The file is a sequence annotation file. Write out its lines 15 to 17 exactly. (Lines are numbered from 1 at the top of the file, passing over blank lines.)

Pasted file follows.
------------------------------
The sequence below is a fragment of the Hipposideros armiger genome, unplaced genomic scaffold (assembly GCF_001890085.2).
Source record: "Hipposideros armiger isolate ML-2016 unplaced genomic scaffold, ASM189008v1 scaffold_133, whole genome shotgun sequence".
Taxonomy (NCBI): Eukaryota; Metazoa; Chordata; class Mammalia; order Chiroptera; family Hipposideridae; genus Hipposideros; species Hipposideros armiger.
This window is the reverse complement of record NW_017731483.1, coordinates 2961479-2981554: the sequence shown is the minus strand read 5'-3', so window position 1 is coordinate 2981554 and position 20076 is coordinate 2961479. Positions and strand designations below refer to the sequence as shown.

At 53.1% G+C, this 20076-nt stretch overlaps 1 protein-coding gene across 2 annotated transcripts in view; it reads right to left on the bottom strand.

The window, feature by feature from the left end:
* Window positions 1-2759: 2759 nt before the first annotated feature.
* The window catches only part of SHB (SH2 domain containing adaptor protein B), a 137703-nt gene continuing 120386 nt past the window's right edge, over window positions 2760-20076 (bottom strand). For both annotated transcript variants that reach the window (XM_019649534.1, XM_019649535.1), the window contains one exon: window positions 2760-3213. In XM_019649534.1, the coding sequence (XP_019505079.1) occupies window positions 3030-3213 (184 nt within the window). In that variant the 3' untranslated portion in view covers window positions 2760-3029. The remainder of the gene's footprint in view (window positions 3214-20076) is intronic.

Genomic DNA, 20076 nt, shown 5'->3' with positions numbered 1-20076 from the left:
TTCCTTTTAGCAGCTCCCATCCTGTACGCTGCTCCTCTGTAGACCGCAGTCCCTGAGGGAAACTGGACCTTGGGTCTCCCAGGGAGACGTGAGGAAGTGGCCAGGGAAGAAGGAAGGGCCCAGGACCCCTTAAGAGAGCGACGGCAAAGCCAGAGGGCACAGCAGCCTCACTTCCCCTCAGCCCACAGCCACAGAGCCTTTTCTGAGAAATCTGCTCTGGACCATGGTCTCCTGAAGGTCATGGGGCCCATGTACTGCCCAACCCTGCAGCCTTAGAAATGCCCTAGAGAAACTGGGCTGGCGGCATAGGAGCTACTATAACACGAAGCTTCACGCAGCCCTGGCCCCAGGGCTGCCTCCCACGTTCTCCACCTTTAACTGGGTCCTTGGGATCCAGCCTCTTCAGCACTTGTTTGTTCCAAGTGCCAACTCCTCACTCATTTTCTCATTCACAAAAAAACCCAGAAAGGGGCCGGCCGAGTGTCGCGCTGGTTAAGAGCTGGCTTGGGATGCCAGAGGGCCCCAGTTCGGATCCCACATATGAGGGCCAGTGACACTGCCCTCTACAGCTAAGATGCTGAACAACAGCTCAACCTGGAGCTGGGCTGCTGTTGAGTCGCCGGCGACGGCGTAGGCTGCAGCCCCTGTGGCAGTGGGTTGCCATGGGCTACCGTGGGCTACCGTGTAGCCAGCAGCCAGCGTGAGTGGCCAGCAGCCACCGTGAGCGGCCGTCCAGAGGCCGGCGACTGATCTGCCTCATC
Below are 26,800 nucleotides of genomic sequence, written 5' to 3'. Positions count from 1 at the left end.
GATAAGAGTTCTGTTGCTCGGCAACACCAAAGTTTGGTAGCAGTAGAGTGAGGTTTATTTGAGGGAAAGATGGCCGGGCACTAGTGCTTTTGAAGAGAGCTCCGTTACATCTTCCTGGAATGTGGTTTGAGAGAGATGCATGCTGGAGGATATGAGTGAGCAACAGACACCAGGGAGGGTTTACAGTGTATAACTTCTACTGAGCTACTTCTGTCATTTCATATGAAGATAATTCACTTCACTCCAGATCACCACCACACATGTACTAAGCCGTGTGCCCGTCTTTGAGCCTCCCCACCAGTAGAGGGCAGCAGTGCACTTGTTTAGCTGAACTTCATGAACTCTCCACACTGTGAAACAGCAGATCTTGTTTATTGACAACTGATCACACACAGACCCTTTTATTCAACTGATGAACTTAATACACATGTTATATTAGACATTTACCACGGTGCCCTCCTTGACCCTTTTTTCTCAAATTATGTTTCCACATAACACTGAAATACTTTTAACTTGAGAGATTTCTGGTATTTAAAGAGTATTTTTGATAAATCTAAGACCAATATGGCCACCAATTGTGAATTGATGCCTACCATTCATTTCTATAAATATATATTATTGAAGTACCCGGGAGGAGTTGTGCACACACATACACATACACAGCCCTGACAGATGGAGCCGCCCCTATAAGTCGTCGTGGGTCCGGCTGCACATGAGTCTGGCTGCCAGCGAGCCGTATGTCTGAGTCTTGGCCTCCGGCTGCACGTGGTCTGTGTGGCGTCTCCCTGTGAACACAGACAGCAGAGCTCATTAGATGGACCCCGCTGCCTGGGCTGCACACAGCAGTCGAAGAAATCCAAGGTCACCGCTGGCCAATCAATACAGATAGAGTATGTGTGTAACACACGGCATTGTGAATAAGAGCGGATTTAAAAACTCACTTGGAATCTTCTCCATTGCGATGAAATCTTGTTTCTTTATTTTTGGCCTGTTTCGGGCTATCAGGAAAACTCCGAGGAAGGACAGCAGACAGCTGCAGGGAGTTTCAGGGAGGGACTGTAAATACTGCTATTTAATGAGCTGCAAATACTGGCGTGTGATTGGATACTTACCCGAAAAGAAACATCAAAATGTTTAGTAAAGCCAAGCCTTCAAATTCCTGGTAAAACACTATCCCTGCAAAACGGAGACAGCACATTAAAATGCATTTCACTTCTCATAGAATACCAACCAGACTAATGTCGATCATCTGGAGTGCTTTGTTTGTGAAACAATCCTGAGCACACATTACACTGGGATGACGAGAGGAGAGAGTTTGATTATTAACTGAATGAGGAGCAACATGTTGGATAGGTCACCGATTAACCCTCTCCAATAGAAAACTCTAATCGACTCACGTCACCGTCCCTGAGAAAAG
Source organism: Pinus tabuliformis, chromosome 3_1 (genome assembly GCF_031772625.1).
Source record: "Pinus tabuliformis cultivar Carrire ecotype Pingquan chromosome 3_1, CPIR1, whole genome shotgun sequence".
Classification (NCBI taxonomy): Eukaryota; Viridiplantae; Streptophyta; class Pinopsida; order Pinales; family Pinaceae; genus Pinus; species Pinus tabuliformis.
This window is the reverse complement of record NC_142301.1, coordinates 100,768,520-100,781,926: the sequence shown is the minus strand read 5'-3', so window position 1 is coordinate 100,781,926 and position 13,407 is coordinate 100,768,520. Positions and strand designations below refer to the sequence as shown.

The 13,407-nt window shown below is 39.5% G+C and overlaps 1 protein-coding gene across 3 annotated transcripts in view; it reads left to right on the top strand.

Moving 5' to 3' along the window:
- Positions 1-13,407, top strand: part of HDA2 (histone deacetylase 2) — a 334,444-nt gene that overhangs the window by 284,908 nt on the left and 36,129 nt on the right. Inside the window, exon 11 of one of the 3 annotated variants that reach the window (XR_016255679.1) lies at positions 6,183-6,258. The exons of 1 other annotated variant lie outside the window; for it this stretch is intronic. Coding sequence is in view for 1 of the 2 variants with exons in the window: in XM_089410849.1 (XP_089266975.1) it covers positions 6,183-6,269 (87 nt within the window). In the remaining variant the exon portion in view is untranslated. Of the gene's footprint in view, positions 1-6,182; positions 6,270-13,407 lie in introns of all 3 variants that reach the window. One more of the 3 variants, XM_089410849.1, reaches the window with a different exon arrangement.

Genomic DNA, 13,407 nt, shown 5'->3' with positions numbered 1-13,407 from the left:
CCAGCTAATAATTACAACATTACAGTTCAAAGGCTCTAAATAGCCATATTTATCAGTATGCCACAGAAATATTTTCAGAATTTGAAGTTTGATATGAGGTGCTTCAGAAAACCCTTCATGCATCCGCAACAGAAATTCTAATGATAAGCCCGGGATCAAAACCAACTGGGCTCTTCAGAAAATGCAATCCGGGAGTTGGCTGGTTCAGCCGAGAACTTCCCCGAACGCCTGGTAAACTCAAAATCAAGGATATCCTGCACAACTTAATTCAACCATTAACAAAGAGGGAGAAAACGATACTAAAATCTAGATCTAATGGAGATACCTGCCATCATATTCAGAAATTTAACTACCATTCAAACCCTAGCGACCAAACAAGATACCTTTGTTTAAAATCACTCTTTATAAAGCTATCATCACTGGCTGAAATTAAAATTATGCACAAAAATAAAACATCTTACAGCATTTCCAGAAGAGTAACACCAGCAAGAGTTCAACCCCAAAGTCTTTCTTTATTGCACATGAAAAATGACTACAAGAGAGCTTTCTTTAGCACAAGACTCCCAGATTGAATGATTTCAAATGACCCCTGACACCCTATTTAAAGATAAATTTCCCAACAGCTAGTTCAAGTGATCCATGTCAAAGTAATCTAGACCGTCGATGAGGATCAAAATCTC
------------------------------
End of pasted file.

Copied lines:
Classification (NCBI taxonomy): Eukaryota; Viridiplantae; Streptophyta; class Pinopsida; order Pinales; family Pinaceae; genus Pinus; species Pinus tabuliformis.
This window is the reverse complement of record NC_142301.1, coordinates 100,768,520-100,781,926: the sequence shown is the minus strand read 5'-3', so window position 1 is coordinate 100,781,926 and position 13,407 is coordinate 100,768,520. Positions and strand designations below refer to the sequence as shown.

The 13,407-nt window shown below is 39.5% G+C and overlaps 1 protein-coding gene across 3 annotated transcripts in view; it reads left to right on the top strand.